Agent: Michael Lojudice
Territory: North America / Asia
Label: Mute

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“My goal was to create something beyond my abilities,” says Liars’ Angus Andrew. “Something bigger than just myself.”

Given that the last albums, TFCF and Titles with the Word Fountain, were both distinctly solo affairs, Angus wanted to expand Liars’ 10th album. “I was keen on being collaborative,” he says. “I wanted to return to a recording studio and utilise it as an instrument, not only acoustically, but collaboratively as a space for guided experimentation and song development. There's a limit to the scope of what I can create on my own from where I live, in the bush, on a computer.”

Angus invited along the avant-garde jazz drummer Laurence Pike and multi-instrumentalist Cameron Deyell, who had played with Liars during the Australian leg of the TFCF tour. “They are incredible musicians,” enthuses Angus. “I was salivating at what I could get these guys to put on tape and grab from them so I could run away and figure it out.”

This mixing of raw, organic live instrumentation in the studio, along with Angus’s solo tinkering at the computer, results in an album that blurs boundaries between the archetypal band structure and experimental electronics. “Constructing these songs felt akin to dragging them through a wormhole,” he says. “I’d stretch and transform the studio sounds in the computer, pushing patterns and melodies through filters and sequencers, experimenting with probability based algorithms.”

“Despite recording predominantly live instruments, the computer is still the most powerful and dominant element in the work, allowing the songs to travel away from me - toward AI - and back again. Momentum and revolution were themes I wanted to explore, to give the listener this sense of transformation and to feel like you were being transported through the wormhole.”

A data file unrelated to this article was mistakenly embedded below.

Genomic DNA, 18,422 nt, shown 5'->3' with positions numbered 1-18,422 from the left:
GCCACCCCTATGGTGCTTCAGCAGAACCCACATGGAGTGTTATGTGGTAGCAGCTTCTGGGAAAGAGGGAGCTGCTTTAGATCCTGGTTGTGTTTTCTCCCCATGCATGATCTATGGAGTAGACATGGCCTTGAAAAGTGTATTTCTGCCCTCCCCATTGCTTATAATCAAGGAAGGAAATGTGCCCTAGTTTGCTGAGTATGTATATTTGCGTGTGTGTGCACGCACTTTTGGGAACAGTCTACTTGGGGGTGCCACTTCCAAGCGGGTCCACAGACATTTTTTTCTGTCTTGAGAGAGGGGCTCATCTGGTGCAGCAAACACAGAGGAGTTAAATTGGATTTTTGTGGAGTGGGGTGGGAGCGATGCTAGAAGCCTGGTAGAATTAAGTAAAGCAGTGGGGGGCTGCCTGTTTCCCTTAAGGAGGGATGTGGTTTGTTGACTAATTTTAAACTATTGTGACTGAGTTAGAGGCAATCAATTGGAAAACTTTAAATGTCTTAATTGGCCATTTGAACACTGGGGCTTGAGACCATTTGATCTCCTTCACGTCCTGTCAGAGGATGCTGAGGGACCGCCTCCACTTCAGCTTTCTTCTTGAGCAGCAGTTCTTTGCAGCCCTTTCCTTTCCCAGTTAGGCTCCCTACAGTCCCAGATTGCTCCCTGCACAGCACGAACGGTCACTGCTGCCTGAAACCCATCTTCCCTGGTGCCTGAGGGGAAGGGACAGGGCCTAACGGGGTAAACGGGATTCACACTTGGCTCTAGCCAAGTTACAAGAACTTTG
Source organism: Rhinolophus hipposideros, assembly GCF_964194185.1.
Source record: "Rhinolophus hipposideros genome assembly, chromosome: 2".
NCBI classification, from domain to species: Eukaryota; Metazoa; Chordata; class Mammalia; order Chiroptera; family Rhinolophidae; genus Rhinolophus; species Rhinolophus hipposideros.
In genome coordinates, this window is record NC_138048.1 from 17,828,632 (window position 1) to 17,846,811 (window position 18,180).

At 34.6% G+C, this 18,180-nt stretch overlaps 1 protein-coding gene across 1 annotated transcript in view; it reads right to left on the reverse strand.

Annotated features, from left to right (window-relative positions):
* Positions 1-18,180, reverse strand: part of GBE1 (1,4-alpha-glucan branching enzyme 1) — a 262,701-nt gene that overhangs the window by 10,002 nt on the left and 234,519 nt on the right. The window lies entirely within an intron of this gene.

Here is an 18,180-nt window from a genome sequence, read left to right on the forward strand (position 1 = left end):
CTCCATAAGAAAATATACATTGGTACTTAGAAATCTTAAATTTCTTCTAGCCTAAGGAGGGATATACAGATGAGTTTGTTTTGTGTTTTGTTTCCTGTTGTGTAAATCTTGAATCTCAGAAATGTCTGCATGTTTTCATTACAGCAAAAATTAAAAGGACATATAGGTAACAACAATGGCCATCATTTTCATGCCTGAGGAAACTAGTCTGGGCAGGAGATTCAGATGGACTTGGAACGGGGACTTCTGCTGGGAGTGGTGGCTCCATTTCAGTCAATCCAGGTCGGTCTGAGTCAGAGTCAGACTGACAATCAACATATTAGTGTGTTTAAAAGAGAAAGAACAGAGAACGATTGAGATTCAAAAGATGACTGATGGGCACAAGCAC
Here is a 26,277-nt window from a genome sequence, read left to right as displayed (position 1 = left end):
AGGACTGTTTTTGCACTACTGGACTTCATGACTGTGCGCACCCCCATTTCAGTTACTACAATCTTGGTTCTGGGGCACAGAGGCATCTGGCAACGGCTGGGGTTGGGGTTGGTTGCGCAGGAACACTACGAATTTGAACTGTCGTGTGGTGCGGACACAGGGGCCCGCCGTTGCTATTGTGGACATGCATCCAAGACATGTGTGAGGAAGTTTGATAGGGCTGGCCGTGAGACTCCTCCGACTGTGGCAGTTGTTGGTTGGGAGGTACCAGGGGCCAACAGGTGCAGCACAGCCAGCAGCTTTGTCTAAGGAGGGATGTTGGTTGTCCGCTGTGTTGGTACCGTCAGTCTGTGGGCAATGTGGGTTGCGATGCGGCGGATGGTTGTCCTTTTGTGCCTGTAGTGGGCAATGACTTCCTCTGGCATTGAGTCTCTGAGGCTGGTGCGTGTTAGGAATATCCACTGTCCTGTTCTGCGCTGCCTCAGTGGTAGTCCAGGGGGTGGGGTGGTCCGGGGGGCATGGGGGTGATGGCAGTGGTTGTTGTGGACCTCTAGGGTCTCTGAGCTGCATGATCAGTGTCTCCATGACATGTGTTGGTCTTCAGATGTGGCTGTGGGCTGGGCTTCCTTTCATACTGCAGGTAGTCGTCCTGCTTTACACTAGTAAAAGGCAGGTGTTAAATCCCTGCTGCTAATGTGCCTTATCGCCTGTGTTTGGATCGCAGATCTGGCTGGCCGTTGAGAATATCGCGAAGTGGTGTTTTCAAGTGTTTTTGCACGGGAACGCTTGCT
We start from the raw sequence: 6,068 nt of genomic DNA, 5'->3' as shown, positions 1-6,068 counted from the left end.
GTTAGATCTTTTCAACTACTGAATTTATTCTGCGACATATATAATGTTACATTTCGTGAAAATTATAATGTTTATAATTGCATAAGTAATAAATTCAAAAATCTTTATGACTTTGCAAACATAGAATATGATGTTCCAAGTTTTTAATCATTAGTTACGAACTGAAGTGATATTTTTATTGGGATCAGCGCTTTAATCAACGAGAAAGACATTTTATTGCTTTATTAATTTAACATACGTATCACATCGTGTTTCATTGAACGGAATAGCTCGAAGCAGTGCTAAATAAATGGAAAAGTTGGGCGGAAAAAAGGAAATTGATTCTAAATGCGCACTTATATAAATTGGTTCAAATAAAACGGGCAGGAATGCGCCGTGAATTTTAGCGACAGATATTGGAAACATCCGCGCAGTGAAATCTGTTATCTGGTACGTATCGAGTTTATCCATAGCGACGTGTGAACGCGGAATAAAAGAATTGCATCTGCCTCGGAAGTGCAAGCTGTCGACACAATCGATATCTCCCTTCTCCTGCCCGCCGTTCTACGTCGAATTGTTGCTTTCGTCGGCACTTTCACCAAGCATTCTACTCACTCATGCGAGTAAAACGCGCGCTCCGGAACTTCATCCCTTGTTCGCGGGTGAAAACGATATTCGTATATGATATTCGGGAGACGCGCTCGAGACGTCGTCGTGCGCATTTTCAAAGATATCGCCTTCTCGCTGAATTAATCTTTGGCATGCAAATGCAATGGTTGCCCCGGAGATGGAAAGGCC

The genesis for Angus wanting to collaborate more came from his exposure to a community of young musicians in Australia. “In 2019 I was honoured with an invitation to judge the Australian Music Prize,” he recalls. “For the first time in my life I dedicated time to listening to new music. Up until then I mostly abstained for fear of having my own ideas influenced. I connected with the idea of a musical community and became a champion of underground experimental Australian artists.”

This was a unique feeling for Angus given Liars’ trajectory. For the last 20 years, the band has eschewed genre and defied categorisation, instead staying resolutely in their own lane with little interest in what was going on around them. “The musical community concept has never been something I was interested in,” he says. “Even when we began in New York, I just never wanted to be part of anything. We were trying to make our own world, and not be lumped in with other people.”

“But it’s nice to have gone from the last really insular project and allowing it to open up to other people's skills. Or maybe it's getting older and realising that you're not the best at doing all the bits.”

The result, like all Liars albums, is one that feels distinctly and recognisably of their oeuvre, yet also fresh and singular. Angus’s voice drifts from a resonant growl into soft and dreamy melodies, as rich textures overlap with engulfing ambience, before giving way to eruptive blasts of noise, crackling electronics and thrashing drums.

Much like the band’s pivotal 2006 album Drums Not Dead, this is notably drum-heavy, although the tone and style is vastly different. “Drum sounds were really my ultimate focus,” he says of those initial days in the studio with Pike and Deyell. “There were some ideas that could only work with the right acoustics, like techniques for effecting the kit that were used on past records like They Were Wrong, So We Drowned and Sisterworld. I wanted to try and build a sonic through line with the drums.”